Now scrolling: The Gettysburg Address

Four score and seven years ago our fathers brought forth on this continent, a new nation, conceived in Liberty, and dedicated to the proposition that all men are created equal. Now we are engaged in a great civil war, testing whether that nation, or any nation so conceived and so dedicated, can long endure. We are met on a great battle-field of that war. We have come to dedicate a portion of that field, as a final resting place for those who here gave their lives that that nation might live. It is altogether fitting and proper that we should do this. But, in a larger sense, we can not dedicate -- we can not consecrate -- we can not hallow -- this ground. The brave men, living and dead, who struggled here, have consecrated it, far above our poor power to add or detract. The world will little note, nor long remember what we say here, but it can never forget what they did here. It is for us the living, rather, to be dedicated here to the unfinished work which they who fought here have thus far so nobly advanced. It is rather for us to be here dedicated to the great task remaining before us -- that from these honored dead we take increased devotion to that cause for which they gave the last full measure of devotion -- that we here highly resolve that these dead shall not have died in vain -- that this nation, under God, shall have a new birth of freedom -- and that government of the people, by the people, for the people, shall not perish from the earth.

Tuesday, July 31, 2007

Week 8, Thing #19: Web 2.0 Awards: I Love Lulu

The Web 2.0 award winners are impressive. I checked into the short list and noticed several websites we've already used -- Technorati, Blogsline, Flickr, LibraryThing, Google Docs. I explored 2 sites: The Broth, a collaborative, creative visual arts site, and Lulu, a self-publisher. Both sites offer free registration.

On The Broth, you can establish a room, move mosaic tiles and brush strokes around, and look at the artwork others have exhibited in the gallery. You have the option of posting your work so that anyone in the world can add to your canvas, kind of like a visual wiki. On the homepage, they tally the number of tiles moved and brush strokes used so far. It is in the millions. I haven't registered with The Broth, but I did register with Lulu.

I love Lulu. It is a virtual book publisher for both adults and children. You can submit a book manuscript online, choose a binding for it and a price, and summarize it for others to purchase. If it is ordered, you can have it printed out and sold. No overage. No waste. Lulu also publishes calendars, music, information in all formats. So if you have written a novel and Random House has rejected it, go see Lulu. She just might have another answer for you.

If Lulu were available in a library setting, it could serve the purpose of providing online zines or privately published material to patrons. It could also be used by Collection Development as an alternative source for ordering titles not otherwise available from major publishers.

Monday, July 30, 2007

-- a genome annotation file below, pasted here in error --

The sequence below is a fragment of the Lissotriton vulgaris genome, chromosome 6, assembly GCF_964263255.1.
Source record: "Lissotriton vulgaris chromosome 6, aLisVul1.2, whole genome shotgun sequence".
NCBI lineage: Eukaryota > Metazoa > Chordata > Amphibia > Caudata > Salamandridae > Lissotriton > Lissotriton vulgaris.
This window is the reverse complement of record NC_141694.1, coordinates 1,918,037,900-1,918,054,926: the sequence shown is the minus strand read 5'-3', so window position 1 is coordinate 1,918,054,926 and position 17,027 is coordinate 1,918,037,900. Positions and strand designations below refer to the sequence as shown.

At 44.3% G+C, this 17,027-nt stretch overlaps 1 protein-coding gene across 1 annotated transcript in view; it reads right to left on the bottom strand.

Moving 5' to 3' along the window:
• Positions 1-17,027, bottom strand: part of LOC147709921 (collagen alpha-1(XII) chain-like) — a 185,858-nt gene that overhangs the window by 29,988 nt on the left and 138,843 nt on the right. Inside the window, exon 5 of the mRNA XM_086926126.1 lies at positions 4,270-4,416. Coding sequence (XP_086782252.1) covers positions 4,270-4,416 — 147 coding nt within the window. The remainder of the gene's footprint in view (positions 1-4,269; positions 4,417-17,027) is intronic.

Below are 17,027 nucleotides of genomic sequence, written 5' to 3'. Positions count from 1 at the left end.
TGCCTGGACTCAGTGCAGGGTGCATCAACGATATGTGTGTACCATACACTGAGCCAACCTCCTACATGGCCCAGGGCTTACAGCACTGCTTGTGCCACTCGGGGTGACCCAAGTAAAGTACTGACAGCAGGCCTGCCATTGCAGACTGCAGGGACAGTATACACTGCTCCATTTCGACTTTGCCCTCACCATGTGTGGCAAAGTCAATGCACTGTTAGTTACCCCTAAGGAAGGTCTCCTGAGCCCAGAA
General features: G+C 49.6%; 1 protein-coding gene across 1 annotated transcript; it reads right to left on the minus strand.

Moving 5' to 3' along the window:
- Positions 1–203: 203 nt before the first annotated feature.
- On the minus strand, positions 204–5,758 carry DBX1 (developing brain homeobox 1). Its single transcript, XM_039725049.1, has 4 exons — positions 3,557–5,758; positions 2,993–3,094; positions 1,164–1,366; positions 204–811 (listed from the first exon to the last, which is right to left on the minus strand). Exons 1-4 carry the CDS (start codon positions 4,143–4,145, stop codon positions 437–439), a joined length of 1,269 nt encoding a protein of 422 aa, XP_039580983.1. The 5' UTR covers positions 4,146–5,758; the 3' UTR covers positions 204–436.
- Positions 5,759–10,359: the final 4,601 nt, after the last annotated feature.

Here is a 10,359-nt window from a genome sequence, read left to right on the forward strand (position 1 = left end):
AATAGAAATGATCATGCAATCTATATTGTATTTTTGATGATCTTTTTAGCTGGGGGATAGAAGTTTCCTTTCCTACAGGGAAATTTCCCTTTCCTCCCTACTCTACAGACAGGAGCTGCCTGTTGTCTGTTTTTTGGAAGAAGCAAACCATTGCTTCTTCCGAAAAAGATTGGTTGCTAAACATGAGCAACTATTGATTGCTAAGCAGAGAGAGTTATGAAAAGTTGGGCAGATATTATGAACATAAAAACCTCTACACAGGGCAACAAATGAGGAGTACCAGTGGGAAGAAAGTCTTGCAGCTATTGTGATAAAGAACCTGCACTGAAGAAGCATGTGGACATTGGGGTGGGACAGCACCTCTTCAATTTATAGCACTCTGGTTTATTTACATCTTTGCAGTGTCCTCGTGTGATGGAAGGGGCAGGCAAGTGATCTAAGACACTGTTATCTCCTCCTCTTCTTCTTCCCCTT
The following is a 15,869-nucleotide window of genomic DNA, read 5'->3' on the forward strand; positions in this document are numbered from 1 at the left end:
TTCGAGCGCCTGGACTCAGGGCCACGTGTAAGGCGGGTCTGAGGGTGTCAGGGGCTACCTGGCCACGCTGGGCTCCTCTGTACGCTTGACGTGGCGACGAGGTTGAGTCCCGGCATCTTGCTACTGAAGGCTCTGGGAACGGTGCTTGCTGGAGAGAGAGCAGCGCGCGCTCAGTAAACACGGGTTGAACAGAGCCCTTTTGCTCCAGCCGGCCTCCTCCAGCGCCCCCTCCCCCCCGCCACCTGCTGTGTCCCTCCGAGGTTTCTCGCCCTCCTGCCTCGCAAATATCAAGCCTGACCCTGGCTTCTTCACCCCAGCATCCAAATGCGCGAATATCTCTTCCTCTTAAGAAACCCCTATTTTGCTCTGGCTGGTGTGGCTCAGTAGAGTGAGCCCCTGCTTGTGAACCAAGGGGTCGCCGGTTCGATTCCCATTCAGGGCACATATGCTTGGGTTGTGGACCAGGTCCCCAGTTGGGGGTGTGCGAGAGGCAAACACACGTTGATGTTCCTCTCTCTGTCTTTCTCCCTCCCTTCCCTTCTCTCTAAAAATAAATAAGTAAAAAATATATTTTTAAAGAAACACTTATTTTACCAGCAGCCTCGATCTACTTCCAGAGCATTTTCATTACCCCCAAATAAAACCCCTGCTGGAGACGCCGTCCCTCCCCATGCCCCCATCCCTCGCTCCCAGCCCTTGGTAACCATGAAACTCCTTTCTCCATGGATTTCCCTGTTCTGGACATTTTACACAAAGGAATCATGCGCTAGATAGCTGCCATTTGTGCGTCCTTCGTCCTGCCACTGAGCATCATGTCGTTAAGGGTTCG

Week 8, Thing #18: Exploring Zoho Writer

Yesss!!! I successfully published a blog written on Zoho Writer to my blogsite. See the article below this one? That was actually written on Zoho Writer and moved at lightning speed to my page. I resolved my differences with the "publish" function. I actually had the wrong username. Once I realized that, things moved quickly.

I also composed a document on Google Docs, but I like Zoho Writer better. The toolbar is glitzier and the options for moving the document seem clearer. You can insert html, table of contents, pictures, charts, and run your own publishing house. Going online is as easy as publishing to your blog.

What a great way to package writing materials for a global audience.

Sunday, July 29, 2007

Greetings from Zoho

Greetings from LincolnFreak at Zoho. Zoho Writer is a great online publishing tool. I can see where entire novels could be written, edited and posted online by authors, bypassing publishers and agents to reach audiences which might otherwise be overlooked.

If Thomas Paine had had Zoho Writer, who knows how many "Common Sense" pamphlets he could have turned out in a day, and what response he might have gotten.

The toolbar options on Zoho are as complete as any WordPerfect program I've ever used. Pictures can be added and text colors changed.

Let's see if I can post this blog to my site. If so, I will have accomplished a great task, since the publisher function keeps telling me it doesn't know who I am.

Saturday, July 28, 2007

Week 7, Thing #17: Sandbox

Maryland Libraries Sandbox is a great way to get comfortable with wikis. I enjoyed looking through the variety of pages people created. My favorite was "Best Breakfast in NYC," probably one of the smallest. What a great way to find out about the B&H Dairy on 7th Street and 2nd Avenue.

I added a book review to the "What I am Reading" page, and then added my own blog to the Baltimore County Public Library list on the "Favorite Blogs" page. I was nervous doing this, but it worked out. When I added the book review, the page editor even recognized it as a Word document and offered to 'clean it up' for me. I didn't know what that meant, but I said yes and it gave me a great looking paragraph.

You really can alter these wiki pages after signing in, and at first that can be intimidating. Sometimes it seemed too easy just to place your cursor somewhere and start typing. But after a while, it became second nature. Anyway, check out my book review on "Murdering Mr. Lincoln" (what else?) and I hope you enjoy the Maryland Libraries Sandbox as much as I did.